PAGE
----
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Could the lawsuit filed by the pension fund for San Diego County employees against Amaranth Advisors be less innocent than it appears?
That’s the suggestion of Stephen Rosenberg in a recent posting on the Boston ERISA & Insurance Litigation Blog. The lawsuit against Amaranth may be a pre-emptive strike by the managers of the San Diego pension fund aimed at fending off claims of pension fund plaintiff class action lawyers seeking to sue on behalf pension fund beneficiaries, Rosenberg says.
The chief executive of the pension fund, Brian White, denies that any such fear of litigation motivated the fund to file the lawsuit. “We have had no threats of litigation as a result of Amaranth,” White said. He stressed that the fund has performed quite well despite losses from Amaranth’s collapse, and expects to have double digit returns for the year.
[After the jump, follow along as the dots are connected.]
To be sure, Rosenberg goes to some lengths to make it clear that the sinister-sounding conspiracy theory he posits is a “thought experiment” rather a report on the actual motivations of the managers of the San Diego pension fund. But the logic seems compelling. One way of thinking about it is that if the pension fund managers weren’t thinking of the possibility of getting sued for investing in Amaranth, perhaps they should have been.
Rosenberg points to the rise of a pension fund litigation lawyers who model themselves on securities litigation lawyers, filing class action lawsuits on behalf of fund beneficiaries much in the same way that securities lawyers have filed suits on behalf of shareholders. The securities litigation lawyers have become controversial in recent years, sometimes accused of criminalizing business failure and enriching themselves on high fees. Rosenberg levels similar charges against pension fund class action lawyers, who he describes as “ready and waiting to sue pension advisors and anyone else in the line of fire for excessive fees, poor investment choices, and anything else that affects returns in the plans.”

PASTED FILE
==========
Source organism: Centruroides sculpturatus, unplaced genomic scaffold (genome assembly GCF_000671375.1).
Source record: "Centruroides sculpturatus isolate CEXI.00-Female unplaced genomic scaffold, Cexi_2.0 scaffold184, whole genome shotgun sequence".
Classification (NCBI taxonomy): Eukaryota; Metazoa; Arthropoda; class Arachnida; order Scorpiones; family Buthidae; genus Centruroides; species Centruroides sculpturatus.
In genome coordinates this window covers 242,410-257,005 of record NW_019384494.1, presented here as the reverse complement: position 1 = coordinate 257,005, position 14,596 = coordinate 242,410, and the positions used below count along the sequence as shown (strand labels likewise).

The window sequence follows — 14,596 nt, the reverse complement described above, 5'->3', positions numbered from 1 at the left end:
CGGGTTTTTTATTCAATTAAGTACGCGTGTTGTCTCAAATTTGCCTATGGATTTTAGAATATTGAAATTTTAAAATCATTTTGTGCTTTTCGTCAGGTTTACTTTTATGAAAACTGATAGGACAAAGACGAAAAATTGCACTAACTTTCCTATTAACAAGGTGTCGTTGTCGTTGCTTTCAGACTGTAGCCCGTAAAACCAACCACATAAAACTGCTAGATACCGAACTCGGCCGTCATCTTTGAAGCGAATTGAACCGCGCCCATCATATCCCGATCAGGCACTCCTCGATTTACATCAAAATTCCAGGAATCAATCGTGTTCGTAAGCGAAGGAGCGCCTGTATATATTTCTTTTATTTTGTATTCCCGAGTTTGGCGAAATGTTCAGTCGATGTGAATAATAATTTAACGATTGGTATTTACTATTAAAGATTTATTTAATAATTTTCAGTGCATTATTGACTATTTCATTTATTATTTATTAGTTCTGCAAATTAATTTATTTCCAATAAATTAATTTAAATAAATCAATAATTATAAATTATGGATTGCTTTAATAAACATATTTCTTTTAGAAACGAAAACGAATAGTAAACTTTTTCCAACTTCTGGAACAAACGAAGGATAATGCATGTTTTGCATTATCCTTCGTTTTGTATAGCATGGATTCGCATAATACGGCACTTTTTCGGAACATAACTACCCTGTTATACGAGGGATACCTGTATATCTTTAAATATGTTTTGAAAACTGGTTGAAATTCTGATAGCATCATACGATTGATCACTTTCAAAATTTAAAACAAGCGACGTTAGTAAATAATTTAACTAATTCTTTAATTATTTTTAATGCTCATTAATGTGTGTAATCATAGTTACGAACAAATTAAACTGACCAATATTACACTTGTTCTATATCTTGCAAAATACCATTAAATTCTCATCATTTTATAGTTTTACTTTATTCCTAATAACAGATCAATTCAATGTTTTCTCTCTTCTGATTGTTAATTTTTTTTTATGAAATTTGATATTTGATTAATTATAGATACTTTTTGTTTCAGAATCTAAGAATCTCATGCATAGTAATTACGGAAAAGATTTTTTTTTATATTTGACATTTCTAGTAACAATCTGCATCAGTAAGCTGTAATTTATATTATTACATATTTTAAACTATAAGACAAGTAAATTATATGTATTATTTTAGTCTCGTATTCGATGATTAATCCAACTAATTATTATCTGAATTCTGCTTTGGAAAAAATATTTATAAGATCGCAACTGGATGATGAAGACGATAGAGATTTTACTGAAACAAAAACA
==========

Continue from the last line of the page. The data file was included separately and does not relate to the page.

If the class action pension fund lawyers come after them, Rosenberg says the pension fund’s best defense would be to claim that “they actually did full and complete due diligence, and therefore lived up to their obligations and cannot themselves be liable for the fact that the investment went south.”
White emphatically insisted that the lawsuit is not inspired by a fear of pension fund plaintiff lawyers. “I have no idea where that comes from,” he said.
But White could not resist raising the possibility of a counter-conspiracy theory. Amaranth’s public relations people have been contacting media outlets in an attempt to spin the story of their collapse and the lawsuit, according to White.
“I take it that Amaranth has serious concerns about the strength of our lawsuit and feels it needs to engage in a campaign of distortion to defend itself,” White says.
Amaranth could not be reached to comment for this story.
A Thought About Litigation Against Fiduciaries For Hedge Fund Losses [BostonErisaLaw.com]